Between January 20th and the 22nd of an election year staff members vacate their offices and are replaced by members of the new President's administration. How much cleaning and refurbishing should be required? It has been suggested that a good vacuuming and dusting would be sufficient. But this was not the case in 2001 due to the extensive damages inflicted on the executive offices of the West Wing and the White House.
Imagine moving into a new job or resigning and leaving your office in a state where it is unusable. An official government report identified numerous examples of vandalism and damage to equipment like fax machines, computer keyboards, telephones, files, furniture, doorknobs missing and that six to eight 14-foot trucks were needed to recover new and usable supplies that had been thrown away.1 “An investigation into who may have been responsible for any damage, vandalism, or pranks” was not included.
The Government Accountability Office (GAO) report also states, “We believe that sufficient, competent, and relevant evidence exists to support our conclusion that damage, vandalism, and pranks did occur during the 2001 presidential transition, and we have presented this evidence in our report...Regarding the specific contents of graffiti, messages, and signs, we did not believe that it was appropriate or necessary to report their specific contents,” although they observed a total of about two dozen prank signs, printed materials, stickers, or written messages that were affixed to walls or desks, placed in copiers, desks, and cabinets, or placed on the floor.
There were “signs comparing President Bush to a chimpanzee found “in a number of printers”; “laced” throughout the reams of paper.” In locations where people “dumped” supplies, a sign read “Gifts for the New President.” Along with “Writing in middle drawer of desk that reads “Hail to the Thief””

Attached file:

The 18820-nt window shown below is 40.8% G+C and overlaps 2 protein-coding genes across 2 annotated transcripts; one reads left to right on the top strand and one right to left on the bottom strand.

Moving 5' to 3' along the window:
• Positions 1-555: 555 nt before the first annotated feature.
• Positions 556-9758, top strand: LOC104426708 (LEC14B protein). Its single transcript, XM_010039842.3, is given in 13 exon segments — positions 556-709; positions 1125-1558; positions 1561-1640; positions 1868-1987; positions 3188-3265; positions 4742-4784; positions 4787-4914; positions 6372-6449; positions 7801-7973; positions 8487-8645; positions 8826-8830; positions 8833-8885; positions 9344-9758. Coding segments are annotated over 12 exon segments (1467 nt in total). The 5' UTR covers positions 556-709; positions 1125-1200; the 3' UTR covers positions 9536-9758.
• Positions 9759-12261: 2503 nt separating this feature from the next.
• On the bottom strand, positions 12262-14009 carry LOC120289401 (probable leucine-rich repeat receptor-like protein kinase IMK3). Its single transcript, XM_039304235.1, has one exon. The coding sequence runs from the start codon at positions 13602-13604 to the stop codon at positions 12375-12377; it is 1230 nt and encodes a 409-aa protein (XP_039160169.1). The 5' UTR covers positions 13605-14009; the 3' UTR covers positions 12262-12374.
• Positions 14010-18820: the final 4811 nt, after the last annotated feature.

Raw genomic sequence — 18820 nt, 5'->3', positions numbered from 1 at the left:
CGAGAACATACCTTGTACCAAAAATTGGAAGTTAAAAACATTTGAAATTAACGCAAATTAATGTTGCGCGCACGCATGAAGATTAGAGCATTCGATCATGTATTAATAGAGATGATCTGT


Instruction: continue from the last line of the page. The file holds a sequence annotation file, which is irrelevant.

There were desk drawers that appeared to be intentionally kicked in, chairs with the backs broken off and upholstery slit on the seats. A number of the desks appeared to have been scratched with knives; multiple “big scratches with a sharp object”; other furniture had red pen marks and other stains. Glass in glass-fronted bookcase was broken with glass still sitting in cabinet." Even in the men's washrooms, messages were scribbled that read, “What W did to democracy, you are about to do in here” (observed by five persons).
The GAO report cites distinctions between the GAO's perception and the White House which seems to focus on the semantics of the report rather than the topic of their observations about the transitional damages, cost or accountability for the mess. Inside the real West Wing...
“The new president’s first challenge, between election day and inauguration day, is to select some 30 people to serve in his cabinet and as his top White House staff. The cabinet includes the secretaries of the 14 executive departments plus an assortment of other top echelon jobs, such as the U.S. trade representative. The key White House staff includes the chief of staff, the national security adviser, counsel, press secretary, and the top economic and domestic policy aides.” 2
“Several veterans of tense transitions weighed in on the oft-told tale of the 2000-01 transition during which departing Clinton staffers were reported to have removed the “W” keys from the White House keyboards being inherited by employees of George W. Bush. When she moved in on Jan. 20, McBride said, she recalled no sabotaged keyboards but did encounter some messy offices and the empty hallways filled with trash and boxes from the departing employees.” 3
In conclusion, “The best way to avoid such partisan mischief, George Bush’s personnel director Clay Johnson once told Kumar, is to have adults there at the end.” Seriously?